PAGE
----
In order to regulate the formation of random filaments in RRAM devices, various studies have been conducted, such as the use of multi-layers or thin metal layers.24,25,26,27) Nevertheless, the presence of dipoles caused by heterojunctions in multi-layer structures can impede carrier movement, resulting in an increase in the forming voltage.28) Therefore, changes in device characteristics due to the introduction of precursor materials into TiO2 thin films have been reported.29,30) Moreover, since the process is solution-based, the precursor material can be introduced into the TiO2 thin film by simply adding it to the PTC solution. The insertion of metal ions is expected to influence the performance of RRAM devices by affecting filament formation. Various materials, such as Al and Ag, which are used as top electrodes in conductive-bridge random access memory (CBRAM) devices, are potential metal precursors. Among these, Ag can be promising candidate for the insertion of metal precursor. Due to Ag’s high mobility characteristics, it is widely used as an upper electrode in RRAM devices and has recently gained attention in the field of neuromorphic computing.31,32) However, as with excessive ion doping, excessive insertion of precursors can lead to deteriorated cycle characteristics, decreased resistance change, and reduced structural stability. Hence, identifying the optimal ratio is crucial.

In general, RRAM devices using TiO2 as an insulator layer exhibit behavior characteristic of oxygen vacancy resistive access memory (OxRAM), which involves conduction through the formation and rupture of filaments containing oxygen vacancies (Vo).33) On the other hand, CBRAM relies on a mechanism that involves the formation and rupture of conductive filaments through cations such as Ag or Cu that drift from metal electrodes.34) In the case of an RRAM device fabricated by inserting a metal precursor into the TiO2 layer, it is expected that a conduction mechanism involving both metallic ions and oxygen vacancies will arise, which is distinct from the general case. Since most insulator layers are fabricated by vacuum deposition, research on directly inserting metal precursors into the insulator layer has not been conducted much yet. Thus, it is crucial to comprehend the fabrication mechanism to effectively apply RRAM devices which inserted metal precursor.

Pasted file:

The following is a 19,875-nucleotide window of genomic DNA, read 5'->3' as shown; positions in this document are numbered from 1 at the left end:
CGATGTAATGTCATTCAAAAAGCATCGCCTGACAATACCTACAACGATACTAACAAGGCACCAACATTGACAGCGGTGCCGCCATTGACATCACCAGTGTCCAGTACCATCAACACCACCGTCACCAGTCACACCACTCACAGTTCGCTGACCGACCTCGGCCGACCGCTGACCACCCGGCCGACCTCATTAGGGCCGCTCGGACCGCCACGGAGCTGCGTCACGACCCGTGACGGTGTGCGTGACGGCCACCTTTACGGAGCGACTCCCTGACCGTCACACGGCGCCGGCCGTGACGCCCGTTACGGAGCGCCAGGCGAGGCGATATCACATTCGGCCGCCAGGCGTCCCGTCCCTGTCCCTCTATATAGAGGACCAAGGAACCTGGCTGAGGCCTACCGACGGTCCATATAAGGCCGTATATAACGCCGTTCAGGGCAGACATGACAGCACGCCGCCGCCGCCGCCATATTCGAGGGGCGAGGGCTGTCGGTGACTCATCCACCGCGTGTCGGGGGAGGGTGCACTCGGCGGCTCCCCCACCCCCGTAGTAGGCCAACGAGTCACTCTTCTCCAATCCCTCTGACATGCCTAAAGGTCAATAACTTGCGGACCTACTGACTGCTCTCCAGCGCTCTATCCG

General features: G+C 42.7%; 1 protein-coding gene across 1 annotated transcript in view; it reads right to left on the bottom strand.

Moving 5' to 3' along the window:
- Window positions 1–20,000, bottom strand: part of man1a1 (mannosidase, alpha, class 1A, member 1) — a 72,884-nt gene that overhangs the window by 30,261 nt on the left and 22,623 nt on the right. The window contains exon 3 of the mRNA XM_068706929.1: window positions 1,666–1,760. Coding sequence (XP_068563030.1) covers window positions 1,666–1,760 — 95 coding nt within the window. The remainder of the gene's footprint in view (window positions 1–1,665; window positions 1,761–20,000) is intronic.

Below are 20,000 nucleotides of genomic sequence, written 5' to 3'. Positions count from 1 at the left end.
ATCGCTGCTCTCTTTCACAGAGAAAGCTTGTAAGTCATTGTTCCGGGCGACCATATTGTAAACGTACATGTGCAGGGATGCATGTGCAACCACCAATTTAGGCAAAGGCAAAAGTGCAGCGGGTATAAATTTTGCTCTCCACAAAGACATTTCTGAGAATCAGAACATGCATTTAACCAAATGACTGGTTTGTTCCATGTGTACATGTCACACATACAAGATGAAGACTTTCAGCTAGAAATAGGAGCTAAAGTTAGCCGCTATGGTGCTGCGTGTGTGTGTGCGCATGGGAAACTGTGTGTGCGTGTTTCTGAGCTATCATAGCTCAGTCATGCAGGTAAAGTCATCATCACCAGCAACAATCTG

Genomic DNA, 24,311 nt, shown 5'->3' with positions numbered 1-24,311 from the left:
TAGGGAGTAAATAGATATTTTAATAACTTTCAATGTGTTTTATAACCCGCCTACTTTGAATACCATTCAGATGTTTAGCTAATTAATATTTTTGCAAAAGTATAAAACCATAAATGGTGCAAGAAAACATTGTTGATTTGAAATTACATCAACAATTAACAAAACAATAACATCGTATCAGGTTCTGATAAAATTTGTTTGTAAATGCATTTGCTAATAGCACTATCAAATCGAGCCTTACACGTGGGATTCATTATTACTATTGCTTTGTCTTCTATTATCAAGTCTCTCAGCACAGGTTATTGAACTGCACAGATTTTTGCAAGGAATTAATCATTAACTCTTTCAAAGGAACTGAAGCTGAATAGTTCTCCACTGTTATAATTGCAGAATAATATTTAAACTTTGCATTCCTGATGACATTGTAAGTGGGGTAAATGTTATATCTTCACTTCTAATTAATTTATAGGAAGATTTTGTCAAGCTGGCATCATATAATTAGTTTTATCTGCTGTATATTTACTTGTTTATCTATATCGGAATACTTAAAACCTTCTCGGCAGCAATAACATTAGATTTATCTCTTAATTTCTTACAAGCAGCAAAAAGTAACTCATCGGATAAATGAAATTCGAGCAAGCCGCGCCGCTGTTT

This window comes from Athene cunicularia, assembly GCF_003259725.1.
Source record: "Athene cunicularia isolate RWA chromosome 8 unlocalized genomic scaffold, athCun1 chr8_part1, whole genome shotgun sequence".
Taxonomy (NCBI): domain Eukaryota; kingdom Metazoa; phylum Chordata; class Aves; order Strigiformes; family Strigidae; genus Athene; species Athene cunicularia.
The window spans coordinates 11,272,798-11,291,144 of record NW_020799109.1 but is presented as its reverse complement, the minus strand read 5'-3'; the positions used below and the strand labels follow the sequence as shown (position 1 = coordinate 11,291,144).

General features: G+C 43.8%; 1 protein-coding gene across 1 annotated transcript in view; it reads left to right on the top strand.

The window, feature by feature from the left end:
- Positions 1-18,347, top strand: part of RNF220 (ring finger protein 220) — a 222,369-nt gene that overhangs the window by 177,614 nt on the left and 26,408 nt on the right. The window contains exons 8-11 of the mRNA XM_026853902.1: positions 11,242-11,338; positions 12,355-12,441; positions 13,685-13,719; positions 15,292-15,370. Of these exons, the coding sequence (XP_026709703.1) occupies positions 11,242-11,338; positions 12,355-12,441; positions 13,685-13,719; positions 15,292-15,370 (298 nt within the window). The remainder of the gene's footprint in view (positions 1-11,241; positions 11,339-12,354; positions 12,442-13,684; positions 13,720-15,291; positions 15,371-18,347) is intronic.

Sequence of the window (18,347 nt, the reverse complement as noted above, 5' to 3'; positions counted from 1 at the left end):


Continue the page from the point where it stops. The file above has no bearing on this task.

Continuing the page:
In this study, we aimed to fabricate a TiN/Ag embedded TiO2/FTO RRAM device through a simple process of embedding Ag nanoparticles in a PTC solution. By optimizing the composition and processing temperature, we successfully confirmed the change in resistance switching characteristics. To investigate the effect of the Ag concentration on resistance change characteristics, we fabricated devices with AgNO3 concentrations of 0.3, 0.5, and 0.7 at%. We then analyzed the current-voltage (I-V) characteristics of the Ag embedded RRAMs and identified the appropriate concentration of AgNO3 precursor. Furthermore, by elucidating the new conduction mechanism, we were able to reduce the operating voltage through the conductive properties of Ag particles. Ultimately, we developed a reliable, eco-friendly, and low-temperature solution process based on PTC-ion.

2. Experimental Procedure

2.1. Device preparation

The PTC-sol was prepared using a jacketed beaker in the same manner as in our previous study while maintaining the reaction temperature below 50 °C, titanium hydride (IV) (TiH2, 99 %, Sigma-Aldrich) was added to a mixed solution of hydrogen peroxide (H2O2, 30 %, DAEJUNG) and ammonium hydroxide (NH₄OH, 25~30 %, DAEJUNG), after that followed by stirring for 1 h to stabilize the solution.23) An Ag-PTC-ion solution containing silver nitrate (AgNO3, 99 %, Sigma-Aldrich) ions of 0.3 at%, 0.5 at%, and 0.7 at% compared to Ti was prepared. The prepared PTC ion solution at room temperature was heated at 80 °C for 10 min and then cooled to a temperature of 15 °C or less again. Finally, it was completely dissolved to prepare a transparent Ag-PTC-ion solution. Fluorine doped tin oxide (FTO) glass surface to be used as an electrode was cleaned in order to prepare a uniform TiO2 thin film. 0.25 mL of the prepared Ag-PTC solution was dripped onto FTO glass through spin coating for 3,000 rpm, 30 s, 3 cycles, and then heat-treated at 100 °C to prepare a TiO2 thin film. Afterward, a titanium nitride (TiN) electrode having a diameter of 0.2 mm and a height of 100 nm was deposited by RF magnetron sputtering through a circular shadow mask.